Question: I’m gluten-intolerant, but I know it’s a to eat matzah on Passover. Are there any gluten-free matzot for people who can’t digest gluten?
Answer: Gluten is the common name for proteins found in all forms of wheat, rye, barley, and triticale. These days lots of people are discovering that their bodies have trouble digesting gluten, or that they have Celiac Disease, which means that any glutinous food they eat causes damage to their small intestine.
In many ways, Passover is a wonderful week for those who observe gluten-free diets. Many foods that normally contain wheat are made with recipes that leave out the flour, thus making them gluten-free. There are for Passover bakeries that function without flour completely, and many people with Celiac Disease have been known to stock up on Passover pastries to freeze and eat during the rest of the year.
However, on Passover, specifically at the seders, there is a mitzvah to eat matzah, and matzah is made of flour and water, which means it is chock full of gluten. So what’s a gluten-intolerant person to do?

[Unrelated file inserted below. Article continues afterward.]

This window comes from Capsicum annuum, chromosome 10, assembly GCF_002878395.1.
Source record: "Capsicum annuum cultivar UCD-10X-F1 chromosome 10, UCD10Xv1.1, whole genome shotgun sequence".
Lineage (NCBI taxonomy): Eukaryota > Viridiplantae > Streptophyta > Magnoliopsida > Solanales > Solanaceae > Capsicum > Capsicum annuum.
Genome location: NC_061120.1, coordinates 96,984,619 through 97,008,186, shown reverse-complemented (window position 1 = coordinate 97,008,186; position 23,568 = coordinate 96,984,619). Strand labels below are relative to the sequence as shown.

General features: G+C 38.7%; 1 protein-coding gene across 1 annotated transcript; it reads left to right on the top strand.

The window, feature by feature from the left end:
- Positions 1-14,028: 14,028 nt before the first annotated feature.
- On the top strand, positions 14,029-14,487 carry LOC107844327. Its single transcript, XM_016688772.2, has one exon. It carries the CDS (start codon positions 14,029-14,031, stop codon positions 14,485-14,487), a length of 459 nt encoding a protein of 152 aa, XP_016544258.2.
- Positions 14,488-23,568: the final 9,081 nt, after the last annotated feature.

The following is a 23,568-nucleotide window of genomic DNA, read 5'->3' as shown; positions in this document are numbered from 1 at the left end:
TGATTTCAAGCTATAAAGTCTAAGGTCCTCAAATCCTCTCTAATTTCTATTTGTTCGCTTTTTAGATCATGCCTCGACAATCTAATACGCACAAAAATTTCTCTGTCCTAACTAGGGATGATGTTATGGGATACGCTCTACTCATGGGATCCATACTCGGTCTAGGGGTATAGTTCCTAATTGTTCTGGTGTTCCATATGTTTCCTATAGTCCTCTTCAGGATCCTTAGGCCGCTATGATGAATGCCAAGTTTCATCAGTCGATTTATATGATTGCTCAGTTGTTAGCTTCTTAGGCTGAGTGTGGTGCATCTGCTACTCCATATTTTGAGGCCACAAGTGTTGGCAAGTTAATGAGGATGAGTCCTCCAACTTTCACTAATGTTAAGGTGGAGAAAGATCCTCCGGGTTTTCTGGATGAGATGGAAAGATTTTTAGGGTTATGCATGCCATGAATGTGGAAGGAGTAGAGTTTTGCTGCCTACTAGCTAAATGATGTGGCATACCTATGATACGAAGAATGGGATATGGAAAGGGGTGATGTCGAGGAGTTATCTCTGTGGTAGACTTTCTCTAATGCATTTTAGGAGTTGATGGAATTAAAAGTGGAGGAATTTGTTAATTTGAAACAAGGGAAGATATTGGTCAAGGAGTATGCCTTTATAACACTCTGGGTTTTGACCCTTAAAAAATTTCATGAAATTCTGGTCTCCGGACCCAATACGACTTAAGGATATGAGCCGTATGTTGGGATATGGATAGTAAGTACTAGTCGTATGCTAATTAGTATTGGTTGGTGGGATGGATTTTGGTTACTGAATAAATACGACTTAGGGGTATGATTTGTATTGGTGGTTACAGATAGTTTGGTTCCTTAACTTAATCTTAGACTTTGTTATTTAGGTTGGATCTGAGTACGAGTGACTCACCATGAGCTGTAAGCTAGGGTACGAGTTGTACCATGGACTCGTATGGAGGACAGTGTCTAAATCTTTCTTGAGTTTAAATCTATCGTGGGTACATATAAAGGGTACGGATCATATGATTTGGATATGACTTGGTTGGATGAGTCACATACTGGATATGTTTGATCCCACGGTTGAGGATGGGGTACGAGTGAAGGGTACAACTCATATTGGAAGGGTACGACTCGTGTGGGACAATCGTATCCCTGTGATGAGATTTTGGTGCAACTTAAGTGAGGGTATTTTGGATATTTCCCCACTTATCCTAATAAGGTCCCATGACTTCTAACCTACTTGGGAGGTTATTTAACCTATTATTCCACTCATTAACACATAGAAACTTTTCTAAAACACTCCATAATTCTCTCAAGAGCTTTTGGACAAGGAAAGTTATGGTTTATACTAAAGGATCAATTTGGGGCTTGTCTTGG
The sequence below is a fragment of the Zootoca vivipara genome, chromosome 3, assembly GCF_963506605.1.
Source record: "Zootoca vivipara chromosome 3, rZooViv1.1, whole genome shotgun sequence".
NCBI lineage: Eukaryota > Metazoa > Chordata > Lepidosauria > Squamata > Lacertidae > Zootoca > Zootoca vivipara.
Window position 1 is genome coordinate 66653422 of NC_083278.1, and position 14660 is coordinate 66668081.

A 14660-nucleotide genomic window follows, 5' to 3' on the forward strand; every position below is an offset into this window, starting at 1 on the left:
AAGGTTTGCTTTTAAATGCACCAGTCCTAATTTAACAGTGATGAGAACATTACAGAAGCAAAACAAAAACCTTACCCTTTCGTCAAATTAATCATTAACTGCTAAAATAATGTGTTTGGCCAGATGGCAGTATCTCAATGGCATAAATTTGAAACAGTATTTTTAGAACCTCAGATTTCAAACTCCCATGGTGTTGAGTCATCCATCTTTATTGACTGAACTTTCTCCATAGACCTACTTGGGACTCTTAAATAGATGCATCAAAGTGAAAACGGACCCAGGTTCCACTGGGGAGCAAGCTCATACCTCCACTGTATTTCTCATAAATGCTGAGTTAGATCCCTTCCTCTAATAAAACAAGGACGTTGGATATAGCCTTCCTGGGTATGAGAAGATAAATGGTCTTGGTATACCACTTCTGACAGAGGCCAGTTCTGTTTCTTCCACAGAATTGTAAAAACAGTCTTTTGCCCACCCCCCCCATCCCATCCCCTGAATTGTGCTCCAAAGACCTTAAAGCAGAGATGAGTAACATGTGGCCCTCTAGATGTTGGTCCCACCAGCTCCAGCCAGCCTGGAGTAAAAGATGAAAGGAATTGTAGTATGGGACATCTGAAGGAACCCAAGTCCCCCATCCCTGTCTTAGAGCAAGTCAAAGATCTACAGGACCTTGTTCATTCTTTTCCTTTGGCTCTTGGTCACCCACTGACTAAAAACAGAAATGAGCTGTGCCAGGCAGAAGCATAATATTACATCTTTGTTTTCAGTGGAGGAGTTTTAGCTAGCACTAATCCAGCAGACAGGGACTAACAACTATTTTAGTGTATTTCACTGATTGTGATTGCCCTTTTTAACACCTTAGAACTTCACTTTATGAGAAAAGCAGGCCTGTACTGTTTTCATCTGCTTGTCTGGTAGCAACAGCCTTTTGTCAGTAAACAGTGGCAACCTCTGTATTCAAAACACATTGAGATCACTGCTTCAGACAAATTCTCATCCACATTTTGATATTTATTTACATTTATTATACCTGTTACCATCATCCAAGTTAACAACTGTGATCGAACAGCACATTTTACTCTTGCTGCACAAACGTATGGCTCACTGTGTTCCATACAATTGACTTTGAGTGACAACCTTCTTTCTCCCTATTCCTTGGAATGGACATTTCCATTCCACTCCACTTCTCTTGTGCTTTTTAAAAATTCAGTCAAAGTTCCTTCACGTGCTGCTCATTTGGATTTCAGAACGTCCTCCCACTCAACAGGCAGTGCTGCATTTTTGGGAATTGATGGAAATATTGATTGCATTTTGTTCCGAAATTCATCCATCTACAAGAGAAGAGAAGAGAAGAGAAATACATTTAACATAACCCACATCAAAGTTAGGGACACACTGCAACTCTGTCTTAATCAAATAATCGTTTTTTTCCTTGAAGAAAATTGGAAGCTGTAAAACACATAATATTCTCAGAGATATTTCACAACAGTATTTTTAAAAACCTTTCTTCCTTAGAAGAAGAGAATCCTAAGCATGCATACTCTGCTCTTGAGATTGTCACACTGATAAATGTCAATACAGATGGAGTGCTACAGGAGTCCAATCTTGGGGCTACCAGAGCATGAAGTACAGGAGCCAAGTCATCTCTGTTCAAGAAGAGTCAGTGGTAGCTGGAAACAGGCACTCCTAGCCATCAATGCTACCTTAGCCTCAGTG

Enter the gluten-free oat matzot! Oats are one of the five grains that can be used to make matzah, but they are generally not glutinous. (I say that they’re generally not glutinous because oats are often contaminated with tiny bits of gluten, and so some people with Celiac Disease refrain from eating oats just as a precaution.) As far as I know, there’s only one company producing oat matzot, and it’s based in Manchester, England. The matzot, in addition to being kosher for Passover and gluten-free, are also shemura (“guarded” against contamination with leaven), and quite pricey (think upwards of $25 a box, available at many kosher stores). But one box of matzah can easily last a person who doesn’t like matzah (ie, anyone with two wits about her) for the whole holiday of Passover, so many consider it a worthwhile investment.
In the interest of full disclosure I feel I should tell you that my sources claim oat matzah is just as tasteless and cardboard-y as regular matzah. On the upside, though, oats are good for lowering your cholesterol, and how many people can say they were lowering their cholesterol over Passover?
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Pronounced: KOH-sher, Origin: Hebrew, adhering to kashrut, the traditional Jewish dietary laws.
Pronounced: MITZ-vuh or meetz-VAH, Origin: Hebrew, commandment, also used to mean good deed.